Definition of prolific
prolificacyplay \-ˈli-fi-kə-sē\ noun
prolificallyplay \-fi-k(ə-)lē\ adverb
prolificnessplay \-fik-nəs\ noun
Examples of prolific in a Sentence
Since [David] Mamet is a prolific writer of Hollywood screenplays, there are today more people who know his work than know that they know it. —Juliet Fleming, Times Literary Supplement, 18 Feb. 2000
The main rival to his pneumonia was the prolific thrush which went into his throat and stomach. —Irvine Welsh, Trainspotting, 1993
A writer as established and prolific as Joyce Carol Oates can approach her material in a wealth of ways unavailable to the more plodding. —Jane Smiley, New York Times Book Review, 5 May 1991
Here there are La restaurants, wine bars, bookshops, estate agents more prolific than doctors, and attractive people in black, few of them aging. —Hanif Kureishi, Granta 22, Autumn 1987
a famously prolific author who could produce several works of fiction and nonfiction a year
Recent Examples of prolific from the Web
There’s J. Christian Adams, a former DOJ official who’s been a prolific proponent of wild theories about voter fraud.
Missy arrived right on time: with peers such as Busta Rhymes, the Bad Boy family and SWV, Missy’s music felt prolific and relevant all at once.
There’s this very prolific guy at the top who sexually harasses everyone, and victims were too afraid to speak out until finally, a couple of women came to me.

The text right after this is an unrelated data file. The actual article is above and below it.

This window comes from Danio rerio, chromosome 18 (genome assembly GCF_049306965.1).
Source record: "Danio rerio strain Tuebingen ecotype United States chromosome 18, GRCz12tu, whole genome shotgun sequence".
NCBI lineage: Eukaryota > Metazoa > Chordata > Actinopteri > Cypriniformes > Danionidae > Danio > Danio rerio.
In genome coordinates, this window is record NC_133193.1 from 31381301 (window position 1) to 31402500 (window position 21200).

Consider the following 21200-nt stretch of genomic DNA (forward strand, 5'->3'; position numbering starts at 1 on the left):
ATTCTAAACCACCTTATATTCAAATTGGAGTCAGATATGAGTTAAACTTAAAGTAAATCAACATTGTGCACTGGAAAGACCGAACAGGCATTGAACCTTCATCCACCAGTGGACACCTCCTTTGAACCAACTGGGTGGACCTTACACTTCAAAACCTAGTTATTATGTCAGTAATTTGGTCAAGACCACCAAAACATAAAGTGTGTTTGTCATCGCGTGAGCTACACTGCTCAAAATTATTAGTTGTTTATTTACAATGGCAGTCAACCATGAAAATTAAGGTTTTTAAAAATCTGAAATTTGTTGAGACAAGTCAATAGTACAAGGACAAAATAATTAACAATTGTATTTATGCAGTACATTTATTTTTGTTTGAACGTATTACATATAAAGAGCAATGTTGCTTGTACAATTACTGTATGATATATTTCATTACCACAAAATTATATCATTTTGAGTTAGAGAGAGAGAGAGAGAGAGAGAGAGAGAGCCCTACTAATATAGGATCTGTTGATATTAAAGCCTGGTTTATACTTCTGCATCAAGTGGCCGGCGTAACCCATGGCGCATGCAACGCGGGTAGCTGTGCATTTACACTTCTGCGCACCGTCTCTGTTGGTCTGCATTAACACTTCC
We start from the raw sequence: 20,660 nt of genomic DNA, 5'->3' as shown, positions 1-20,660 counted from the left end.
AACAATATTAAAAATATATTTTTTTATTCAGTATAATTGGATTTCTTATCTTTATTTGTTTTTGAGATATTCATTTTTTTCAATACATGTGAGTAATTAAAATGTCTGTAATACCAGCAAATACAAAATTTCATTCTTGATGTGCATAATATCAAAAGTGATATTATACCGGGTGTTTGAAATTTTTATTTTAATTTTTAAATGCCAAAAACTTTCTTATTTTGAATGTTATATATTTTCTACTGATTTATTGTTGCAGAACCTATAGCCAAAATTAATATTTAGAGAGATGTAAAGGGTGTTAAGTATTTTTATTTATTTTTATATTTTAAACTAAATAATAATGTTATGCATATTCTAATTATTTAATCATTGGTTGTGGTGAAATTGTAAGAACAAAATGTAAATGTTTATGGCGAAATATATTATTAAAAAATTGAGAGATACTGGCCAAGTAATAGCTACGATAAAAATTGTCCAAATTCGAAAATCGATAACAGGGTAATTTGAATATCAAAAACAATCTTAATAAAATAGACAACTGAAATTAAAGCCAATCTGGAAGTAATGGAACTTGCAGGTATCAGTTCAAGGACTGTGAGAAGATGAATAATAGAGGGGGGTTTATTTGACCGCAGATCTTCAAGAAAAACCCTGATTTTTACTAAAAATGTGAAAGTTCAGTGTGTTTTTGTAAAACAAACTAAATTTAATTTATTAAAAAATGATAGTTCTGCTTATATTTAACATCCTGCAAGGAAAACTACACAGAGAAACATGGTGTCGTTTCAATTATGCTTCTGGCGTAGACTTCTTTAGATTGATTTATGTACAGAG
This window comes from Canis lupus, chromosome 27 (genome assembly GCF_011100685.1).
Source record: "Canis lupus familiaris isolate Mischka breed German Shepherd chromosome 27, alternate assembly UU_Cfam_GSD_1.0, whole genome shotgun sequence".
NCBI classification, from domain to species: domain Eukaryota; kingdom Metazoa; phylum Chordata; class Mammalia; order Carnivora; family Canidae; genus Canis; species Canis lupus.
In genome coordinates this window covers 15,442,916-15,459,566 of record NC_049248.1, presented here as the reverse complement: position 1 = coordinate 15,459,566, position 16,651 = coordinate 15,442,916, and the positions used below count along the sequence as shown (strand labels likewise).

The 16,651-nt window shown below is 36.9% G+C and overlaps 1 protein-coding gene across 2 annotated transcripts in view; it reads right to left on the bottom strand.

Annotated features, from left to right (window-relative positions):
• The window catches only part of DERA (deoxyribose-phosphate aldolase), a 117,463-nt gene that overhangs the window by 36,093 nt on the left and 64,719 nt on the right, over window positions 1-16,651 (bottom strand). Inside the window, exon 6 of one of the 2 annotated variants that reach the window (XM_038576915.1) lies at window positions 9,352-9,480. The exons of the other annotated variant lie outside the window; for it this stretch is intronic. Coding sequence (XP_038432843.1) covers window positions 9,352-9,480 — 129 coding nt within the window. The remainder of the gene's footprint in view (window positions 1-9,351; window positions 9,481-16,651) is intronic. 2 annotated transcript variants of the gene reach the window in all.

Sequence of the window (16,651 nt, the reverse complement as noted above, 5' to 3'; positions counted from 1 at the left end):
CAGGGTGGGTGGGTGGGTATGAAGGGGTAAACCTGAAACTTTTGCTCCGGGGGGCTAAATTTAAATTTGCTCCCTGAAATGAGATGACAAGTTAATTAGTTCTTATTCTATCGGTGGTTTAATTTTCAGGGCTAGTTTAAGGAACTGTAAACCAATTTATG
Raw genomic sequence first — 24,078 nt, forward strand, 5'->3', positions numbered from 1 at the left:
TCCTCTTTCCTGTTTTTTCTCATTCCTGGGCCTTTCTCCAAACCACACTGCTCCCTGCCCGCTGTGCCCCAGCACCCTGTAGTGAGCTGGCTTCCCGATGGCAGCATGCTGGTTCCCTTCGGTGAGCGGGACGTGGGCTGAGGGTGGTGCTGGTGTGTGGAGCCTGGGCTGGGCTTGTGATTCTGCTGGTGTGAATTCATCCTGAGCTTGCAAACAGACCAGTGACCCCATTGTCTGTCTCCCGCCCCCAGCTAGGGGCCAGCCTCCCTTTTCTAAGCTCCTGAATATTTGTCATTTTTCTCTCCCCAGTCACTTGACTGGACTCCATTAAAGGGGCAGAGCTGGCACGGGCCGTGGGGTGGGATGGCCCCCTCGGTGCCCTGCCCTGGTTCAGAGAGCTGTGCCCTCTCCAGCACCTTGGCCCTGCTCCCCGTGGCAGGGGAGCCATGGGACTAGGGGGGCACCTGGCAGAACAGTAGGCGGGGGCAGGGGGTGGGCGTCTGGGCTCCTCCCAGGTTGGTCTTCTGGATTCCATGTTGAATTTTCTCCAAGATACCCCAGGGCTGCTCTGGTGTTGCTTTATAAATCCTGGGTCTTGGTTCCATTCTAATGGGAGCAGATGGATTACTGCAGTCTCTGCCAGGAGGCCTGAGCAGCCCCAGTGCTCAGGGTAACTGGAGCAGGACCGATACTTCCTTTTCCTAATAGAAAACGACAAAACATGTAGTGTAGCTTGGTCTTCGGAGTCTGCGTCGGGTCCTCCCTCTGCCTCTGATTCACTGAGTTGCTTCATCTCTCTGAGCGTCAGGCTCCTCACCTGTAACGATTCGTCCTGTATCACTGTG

The agency has also lowered estimates for production in the Permian, America’s most prolific oil field.
Following Bernie Madoff's arrest for what many consider to be the largest Ponzi scheme in history, his wife Ruth fell into relative exile, ostracized by her former social circle, which included many who were duped by her husband's prolific fraud.
But while his career is rising, the prolific and proficient guitarist, who often gets compared to Emerald City deity Jimi Hendrix, has kept his home city interwoven throughout his new, riff-centric album.
Now, regulators are stepping up scrutiny of these prolific buyers.
Increased regulatory scrutiny over the borrowings of China’s most prolific overseas deal makers weighed on mainland markets Friday, as trading elsewhere in the Asia-Pacific region was lackluster.
These example sentences are selected automatically from various online news sources to reflect current usage of the word 'prolific.' Views expressed in the examples do not represent the opinion of Merriam-Webster or its editors. Send us feedback.
Origin and Etymology of prolific
French prolifique, from Middle French, from Latin proles + Middle French -figue -fic
First Known Use: 1650See Words from the same year
Synonym Discussion of prolific
PROLIFIC Defined for English Language Learners
Definition of prolific for English Language Learners
: producing a large amount of something
PROLIFIC Defined for Kids
Definition of prolific for Students
1 : very inventive or productive a prolific writer
2 : producing young or fruit in large numbers a prolific fruit tree
Seen and Heard
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